Real Ale

This Is How YOU Can Help Save Real-Ale Pubs !

As well as tasting delicious, drinking Real-Ale helps the local economy. Every time you guzzle down a pint of your favourite tipple, you are giving our booming brewing industry an additional boost. This helps to create jobs and keep our pubs open. 70% of real ale drinkers understand the pivotal role cask ale plays in supporting the economy.

The uniqueness of real ale

cask conditioned real ale has a limited shelf life. Brewers create a fresh product containing live yeast without adding any gas, and once transported to a pub’s cellar, a second fermentation process will take place. For this reason, the cask conditioned real ale is unique to the pub and can’t be bought in shops.

The Blue Boar - Leicetser by Larissa Aspell
The Blue Boar – A successful Ale-pub in Leicester. Photo by Larissa Aspell

Pubs and Breweries

There are currently over 1,700 breweries producing more than 10,000 different cask ales a year between them, and this is on the rise. According to the latest Cask Report, 72% of pubs serve cask ale, 82% of them say that cask sales are growing, and 58% of ale sold in pubs is cask.
Despite the success of breweries, pubs are closing, up and down the country at a rate of about 21 per week. This I know from personal experience, as the pub I ran many years ago in Leicester city centre is now a Sainsburys, and my old local is now a leisure centre.

The Kings Head, leicetser by Larissa Aspell
The Kings Head. Another thriving Ale pub in Leicester. Photo by Larissa Aspell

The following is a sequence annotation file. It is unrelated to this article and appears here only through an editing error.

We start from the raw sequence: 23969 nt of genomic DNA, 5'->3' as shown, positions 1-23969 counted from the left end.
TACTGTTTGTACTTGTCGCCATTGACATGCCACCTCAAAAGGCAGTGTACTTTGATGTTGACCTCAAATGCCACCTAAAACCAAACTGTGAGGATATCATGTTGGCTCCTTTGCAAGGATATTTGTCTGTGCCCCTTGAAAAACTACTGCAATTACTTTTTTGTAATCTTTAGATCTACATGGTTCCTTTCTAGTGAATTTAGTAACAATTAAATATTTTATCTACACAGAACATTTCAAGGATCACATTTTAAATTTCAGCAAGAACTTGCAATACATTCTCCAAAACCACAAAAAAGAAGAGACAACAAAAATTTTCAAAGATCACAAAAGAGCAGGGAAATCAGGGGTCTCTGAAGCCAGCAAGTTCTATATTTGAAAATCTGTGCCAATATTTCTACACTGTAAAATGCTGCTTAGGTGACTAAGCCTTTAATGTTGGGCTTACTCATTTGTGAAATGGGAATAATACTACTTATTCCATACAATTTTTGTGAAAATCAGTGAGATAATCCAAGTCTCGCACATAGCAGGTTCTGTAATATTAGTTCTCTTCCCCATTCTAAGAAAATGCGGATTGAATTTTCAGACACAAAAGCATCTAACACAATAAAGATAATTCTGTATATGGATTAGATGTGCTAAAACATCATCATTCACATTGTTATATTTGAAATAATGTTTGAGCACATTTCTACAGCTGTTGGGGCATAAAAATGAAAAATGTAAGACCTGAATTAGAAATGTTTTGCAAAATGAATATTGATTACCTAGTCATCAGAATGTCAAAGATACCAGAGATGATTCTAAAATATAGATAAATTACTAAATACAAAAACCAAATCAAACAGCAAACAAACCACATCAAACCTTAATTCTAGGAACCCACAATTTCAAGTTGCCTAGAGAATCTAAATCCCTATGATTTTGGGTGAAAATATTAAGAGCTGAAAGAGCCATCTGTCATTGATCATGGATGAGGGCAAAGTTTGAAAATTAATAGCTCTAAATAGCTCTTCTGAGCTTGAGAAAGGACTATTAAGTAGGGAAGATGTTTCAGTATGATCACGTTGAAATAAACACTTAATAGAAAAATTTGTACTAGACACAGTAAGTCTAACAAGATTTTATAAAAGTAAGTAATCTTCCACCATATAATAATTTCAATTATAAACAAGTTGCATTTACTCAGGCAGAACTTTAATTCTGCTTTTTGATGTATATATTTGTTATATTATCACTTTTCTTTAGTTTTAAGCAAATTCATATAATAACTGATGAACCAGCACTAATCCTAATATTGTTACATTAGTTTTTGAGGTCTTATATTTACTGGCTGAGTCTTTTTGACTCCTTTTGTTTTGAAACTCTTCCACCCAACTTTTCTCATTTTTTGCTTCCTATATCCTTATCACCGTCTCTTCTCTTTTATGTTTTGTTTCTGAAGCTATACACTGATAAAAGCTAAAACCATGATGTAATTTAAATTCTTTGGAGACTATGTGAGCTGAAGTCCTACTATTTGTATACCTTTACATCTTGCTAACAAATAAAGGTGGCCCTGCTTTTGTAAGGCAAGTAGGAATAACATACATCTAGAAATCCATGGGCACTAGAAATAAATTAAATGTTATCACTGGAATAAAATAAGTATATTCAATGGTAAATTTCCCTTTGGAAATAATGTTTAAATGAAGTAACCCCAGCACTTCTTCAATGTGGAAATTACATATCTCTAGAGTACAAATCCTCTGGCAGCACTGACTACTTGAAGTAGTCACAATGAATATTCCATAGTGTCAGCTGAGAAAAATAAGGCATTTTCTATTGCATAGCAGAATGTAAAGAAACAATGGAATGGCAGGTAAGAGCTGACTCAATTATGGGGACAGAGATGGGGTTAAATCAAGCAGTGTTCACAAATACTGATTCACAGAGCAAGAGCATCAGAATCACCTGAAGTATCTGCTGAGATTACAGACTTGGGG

Each pub has its own unique character, but the one thing that connects all good ale pubs together is that they are the heartbeat of the real ale community. How gutted were we all when The Vaults in Leicester closed its doors for the last time!

So why are pubs closing? (Take note Landlords)

We asked Real Ale lovers why they thought pubs were closing, and it came down to two main issues: Cost, and more importantly Quality.


The increase in the cost of living means people have less disposable income to spend on beer.


Poor quality of beer appears to be by far the main reason ale drinkers choose not to frequent certain establishments. Ale drinkers choose where to drink based on quality rather than convenience, and tend to only drink in places where they know the beer is kept well.

What can I do?

Unfortunately, the closed pub is an increasingly common sight, and it’s a cause that needs YOUR help.
If you love drinking real ale and would like to help promote your favourite ale pubs and breweries, take a look at Snizl’s Love Real Ale promoters page


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